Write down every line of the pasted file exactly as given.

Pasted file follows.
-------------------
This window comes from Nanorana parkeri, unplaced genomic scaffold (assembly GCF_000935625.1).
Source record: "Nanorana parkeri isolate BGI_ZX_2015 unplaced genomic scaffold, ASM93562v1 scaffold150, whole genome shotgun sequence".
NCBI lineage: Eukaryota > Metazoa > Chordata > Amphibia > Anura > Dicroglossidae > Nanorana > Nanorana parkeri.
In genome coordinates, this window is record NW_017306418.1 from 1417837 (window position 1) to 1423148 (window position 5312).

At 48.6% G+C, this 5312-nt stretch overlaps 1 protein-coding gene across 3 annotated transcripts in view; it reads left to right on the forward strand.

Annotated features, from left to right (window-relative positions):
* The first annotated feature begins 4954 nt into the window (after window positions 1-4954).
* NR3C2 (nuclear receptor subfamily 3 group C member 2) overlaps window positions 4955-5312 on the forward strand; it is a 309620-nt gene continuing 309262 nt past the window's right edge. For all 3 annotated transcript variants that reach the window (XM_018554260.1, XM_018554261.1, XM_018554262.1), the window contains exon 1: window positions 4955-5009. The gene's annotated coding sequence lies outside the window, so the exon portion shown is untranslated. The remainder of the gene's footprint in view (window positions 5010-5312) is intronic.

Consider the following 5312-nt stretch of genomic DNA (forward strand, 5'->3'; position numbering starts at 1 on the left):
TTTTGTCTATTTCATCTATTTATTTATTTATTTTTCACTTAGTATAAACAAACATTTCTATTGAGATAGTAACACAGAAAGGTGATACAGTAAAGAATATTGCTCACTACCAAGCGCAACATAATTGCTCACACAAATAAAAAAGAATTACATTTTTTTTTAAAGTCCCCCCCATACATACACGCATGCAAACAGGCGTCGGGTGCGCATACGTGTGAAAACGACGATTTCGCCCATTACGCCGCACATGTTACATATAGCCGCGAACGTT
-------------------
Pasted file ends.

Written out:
This window comes from Nanorana parkeri, unplaced genomic scaffold (assembly GCF_000935625.1).
Source record: "Nanorana parkeri isolate BGI_ZX_2015 unplaced genomic scaffold, ASM93562v1 scaffold150, whole genome shotgun sequence".
NCBI lineage: Eukaryota > Metazoa > Chordata > Amphibia > Anura > Dicroglossidae > Nanorana > Nanorana parkeri.
In genome coordinates, this window is record NW_017306418.1 from 1417837 (window position 1) to 1423148 (window position 5312).

At 48.6% G+C, this 5312-nt stretch overlaps 1 protein-coding gene across 3 annotated transcripts in view; it reads left to right on the forward strand.

Annotated features, from left to right (window-relative positions):
* The first annotated feature begins 4954 nt into the window (after window positions 1-4954).
* NR3C2 (nuclear receptor subfamily 3 group C member 2) overlaps window positions 4955-5312 on the forward strand; it is a 309620-nt gene continuing 309262 nt past the window's right edge. For all 3 annotated transcript variants that reach the window (XM_018554260.1, XM_018554261.1, XM_018554262.1), the window contains exon 1: window positions 4955-5009. The gene's annotated coding sequence lies outside the window, so the exon portion shown is untranslated. The remainder of the gene's footprint in view (window positions 5010-5312) is intronic.

Consider the following 5312-nt stretch of genomic DNA (forward strand, 5'->3'; position numbering starts at 1 on the left):
TTTTGTCTATTTCATCTATTTATTTATTTATTTTTCACTTAGTATAAACAAACATTTCTATTGAGATAGTAACACAGAAAGGTGATACAGTAAAGAATATTGCTCACTACCAAGCGCAACATAATTGCTCACACAAATAAAAAAGAATTACATTTTTTTTTAAAGTCCCCCCCATACATACACGCATGCAAACAGGCGTCGGGTGCGCATACGTGTGAAAACGACGATTTCGCCCATTACGCCGCACATGTTACATATAGCCGCGAACGTT